The Girl Next Door by Jack Ketchum

(No Series)

Suburbia. Shady, tree-lined streets, well-tended lawns and cozy homes. A nice, quiet place to grow up. Unless you are teenage Meg or her crippled sister, Susan. On a dead-end street, in the dark, damp basement of the Chandler house, Meg and Susan are left captive to the savage whims and rages of a distant aunt who is rapidly descending into madness. It is a madness that infects all three of her sons and finally the entire neighborhood. Only one troubled boy stands hesitantly between Meg and Susan and their cruel, torturous deaths. A boy with a very adult decision to make.

 “She was grinning and she should have been pretty when she grinned. She had good white teeth and a lovely, delicate mouth. But something always went wrong with Denise's smile. There was always something manic in it.”

I was overjoyed to hear that Leisure was releasing Ketchum's The Girl Next Door. I had heard great praise for this one and felt more that eager to give Jack another chance to dazzle me after the good, but dismissal, She Wakes. Did this one stir the fires and make me hot for more of this authors work? Read on to find out!

First of all, the plot. The plot is different. Daring, yeah Ill give call it daring. Definitely. Addicting? Strangely, yeah, it was easy to get into the book and stay with it. But good? Not sure on that. Most of the book focuses on the very real issues of child abuse and do I mean severe!!! Was it hard to wade through? Hell, yeah! Now I'm all for dark and horror-ridden. I know that this is real life kind of stuff and that horror doesn't have to be about slashing and slaying to be horror, but that doesn't mean that abuse upon horrid abuse to a child is enjoyable to read.

If you want shock, you got it here, and for a cheap price. Very graphic stuff here, and very sad. Its certainly an emotional book that doesn't let up ever. Don't come here for happy endings.

Some of the messages in the book are important. Its apparent that what is happening to the children is horrid, and that monsters can be made instead of just born. I found the relationship, the secret club of the kids, simply fascinating. Ketchum explored suburbia like not many authors have before, and for this I thank you. Dark stuff here that people don't always realize is right under their noses before its too late and someone has to come up to them and actually beat the sense into them.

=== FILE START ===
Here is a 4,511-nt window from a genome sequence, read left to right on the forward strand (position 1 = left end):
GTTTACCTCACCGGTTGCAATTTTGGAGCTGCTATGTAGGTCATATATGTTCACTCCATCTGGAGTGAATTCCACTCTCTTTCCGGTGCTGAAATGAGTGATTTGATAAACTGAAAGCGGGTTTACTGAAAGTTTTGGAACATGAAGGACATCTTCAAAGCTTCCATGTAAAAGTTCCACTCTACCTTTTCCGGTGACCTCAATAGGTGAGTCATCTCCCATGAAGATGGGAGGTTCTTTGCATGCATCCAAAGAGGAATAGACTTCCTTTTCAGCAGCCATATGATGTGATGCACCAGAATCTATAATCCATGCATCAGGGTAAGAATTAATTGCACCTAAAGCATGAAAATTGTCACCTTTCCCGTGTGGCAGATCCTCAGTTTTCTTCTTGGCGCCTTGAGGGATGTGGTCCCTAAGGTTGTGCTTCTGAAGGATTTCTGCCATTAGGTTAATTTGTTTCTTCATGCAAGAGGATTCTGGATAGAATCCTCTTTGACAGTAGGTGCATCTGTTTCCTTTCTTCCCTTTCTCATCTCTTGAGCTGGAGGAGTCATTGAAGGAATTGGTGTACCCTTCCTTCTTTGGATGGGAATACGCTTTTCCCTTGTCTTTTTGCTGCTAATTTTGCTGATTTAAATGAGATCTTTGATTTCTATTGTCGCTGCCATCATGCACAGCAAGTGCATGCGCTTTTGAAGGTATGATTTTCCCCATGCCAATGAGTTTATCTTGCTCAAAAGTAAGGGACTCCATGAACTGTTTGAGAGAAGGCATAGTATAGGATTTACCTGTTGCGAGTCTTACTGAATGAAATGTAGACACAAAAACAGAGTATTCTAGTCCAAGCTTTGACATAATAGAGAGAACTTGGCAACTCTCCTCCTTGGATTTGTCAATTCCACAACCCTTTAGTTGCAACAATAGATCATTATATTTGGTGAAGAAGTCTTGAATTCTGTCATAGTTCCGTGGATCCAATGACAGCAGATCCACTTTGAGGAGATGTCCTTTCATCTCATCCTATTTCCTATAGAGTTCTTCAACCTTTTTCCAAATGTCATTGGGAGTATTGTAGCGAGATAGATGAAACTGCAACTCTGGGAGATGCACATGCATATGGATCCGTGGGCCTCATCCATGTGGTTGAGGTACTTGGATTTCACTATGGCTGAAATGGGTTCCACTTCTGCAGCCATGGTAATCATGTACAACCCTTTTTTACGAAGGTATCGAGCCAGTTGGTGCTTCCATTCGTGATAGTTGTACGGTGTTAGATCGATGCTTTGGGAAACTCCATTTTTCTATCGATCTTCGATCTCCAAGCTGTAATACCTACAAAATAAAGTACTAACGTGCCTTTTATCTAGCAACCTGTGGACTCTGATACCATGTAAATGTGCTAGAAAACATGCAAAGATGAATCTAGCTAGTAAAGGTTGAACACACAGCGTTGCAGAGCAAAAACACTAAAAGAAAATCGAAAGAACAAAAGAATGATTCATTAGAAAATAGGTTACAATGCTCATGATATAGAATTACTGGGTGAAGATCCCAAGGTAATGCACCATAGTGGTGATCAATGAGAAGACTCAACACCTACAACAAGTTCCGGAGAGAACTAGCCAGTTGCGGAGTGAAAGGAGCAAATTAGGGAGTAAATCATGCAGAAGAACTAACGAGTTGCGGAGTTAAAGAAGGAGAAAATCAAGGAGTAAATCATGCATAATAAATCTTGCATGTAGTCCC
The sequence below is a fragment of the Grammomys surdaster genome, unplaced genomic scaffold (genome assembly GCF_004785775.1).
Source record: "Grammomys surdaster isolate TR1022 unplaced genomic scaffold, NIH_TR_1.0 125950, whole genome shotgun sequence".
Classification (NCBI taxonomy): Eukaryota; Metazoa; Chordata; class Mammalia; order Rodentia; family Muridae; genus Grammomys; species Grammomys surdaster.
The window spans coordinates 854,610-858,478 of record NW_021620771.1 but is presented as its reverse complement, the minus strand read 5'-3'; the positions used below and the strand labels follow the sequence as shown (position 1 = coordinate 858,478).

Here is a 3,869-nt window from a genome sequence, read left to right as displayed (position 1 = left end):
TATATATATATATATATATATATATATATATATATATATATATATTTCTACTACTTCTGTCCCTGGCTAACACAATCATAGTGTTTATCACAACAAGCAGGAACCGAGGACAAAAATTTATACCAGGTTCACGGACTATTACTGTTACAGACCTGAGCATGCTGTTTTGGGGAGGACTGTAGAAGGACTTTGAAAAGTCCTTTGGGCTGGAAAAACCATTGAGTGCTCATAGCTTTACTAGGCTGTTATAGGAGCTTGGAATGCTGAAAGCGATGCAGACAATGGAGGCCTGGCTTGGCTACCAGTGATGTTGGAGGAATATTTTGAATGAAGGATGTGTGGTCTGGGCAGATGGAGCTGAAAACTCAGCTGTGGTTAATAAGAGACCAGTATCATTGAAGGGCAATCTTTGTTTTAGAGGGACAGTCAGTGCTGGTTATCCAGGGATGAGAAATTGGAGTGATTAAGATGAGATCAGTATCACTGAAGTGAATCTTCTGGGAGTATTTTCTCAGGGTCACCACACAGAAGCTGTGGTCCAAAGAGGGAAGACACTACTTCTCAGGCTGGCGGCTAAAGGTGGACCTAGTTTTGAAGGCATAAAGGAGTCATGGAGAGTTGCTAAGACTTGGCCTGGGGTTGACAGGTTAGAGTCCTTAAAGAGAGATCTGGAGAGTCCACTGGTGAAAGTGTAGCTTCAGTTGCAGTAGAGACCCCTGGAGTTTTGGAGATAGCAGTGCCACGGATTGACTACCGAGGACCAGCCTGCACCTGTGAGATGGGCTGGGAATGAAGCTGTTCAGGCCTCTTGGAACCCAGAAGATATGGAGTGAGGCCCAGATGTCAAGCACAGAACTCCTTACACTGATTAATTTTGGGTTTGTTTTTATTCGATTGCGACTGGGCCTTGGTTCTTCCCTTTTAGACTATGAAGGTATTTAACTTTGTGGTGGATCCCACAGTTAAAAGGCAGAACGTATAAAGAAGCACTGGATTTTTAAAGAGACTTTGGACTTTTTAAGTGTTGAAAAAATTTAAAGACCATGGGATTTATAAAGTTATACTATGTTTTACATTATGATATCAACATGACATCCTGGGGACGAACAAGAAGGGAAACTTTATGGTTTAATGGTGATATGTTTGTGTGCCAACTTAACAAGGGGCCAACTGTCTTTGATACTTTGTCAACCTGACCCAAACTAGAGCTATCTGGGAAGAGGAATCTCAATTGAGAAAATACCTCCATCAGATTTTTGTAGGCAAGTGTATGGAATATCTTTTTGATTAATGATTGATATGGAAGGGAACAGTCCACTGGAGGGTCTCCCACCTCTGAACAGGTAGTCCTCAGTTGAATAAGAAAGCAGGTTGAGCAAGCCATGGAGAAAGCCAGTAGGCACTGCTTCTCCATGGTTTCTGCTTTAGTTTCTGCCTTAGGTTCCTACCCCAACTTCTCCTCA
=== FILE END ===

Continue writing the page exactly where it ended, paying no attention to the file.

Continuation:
Characters seem real but many of their actions are not explained. Interior dialogue of the main character, David, is sometimes only briefly touched upon and then quickly dashed over again. This may have been done to help with pacing, but there were times when I would have enjoyed seeing more through the little guys head. As for the sisters, though, Ketchum did an admirable job of showing their bond and how very strong it really was. Touching, sweet, endearing.

The writing style is clear and easily read. Ketchum is obviously a master behind the keyboard and should be assigned a badge saying, good writing talent. The atmosphere is uber depressing, filling the air with the geez, this is just so wrong kind of vibes.

On the bad side, to me the book took too long to get to the plot. The pacing was hurt a bit by this; the first few chapters could have been sped up nicely to deliver a more solid punch. The ending was a fitting one, grippingly sad and certainly one I wont be forgetting any time soon.

If you have a strong stomach, check this one out for sure. Its daring, different, but disturbing as hell and not for those who want something fast paced.

   Book Quotes:

“As though all the world were a bad joke and she was the only one around who knew the punchline.”

“I lay in bed and thought about how easy it was to hurt a person. It didn't have to be physical. All you had to do was take a good hard kick at something they cared about.”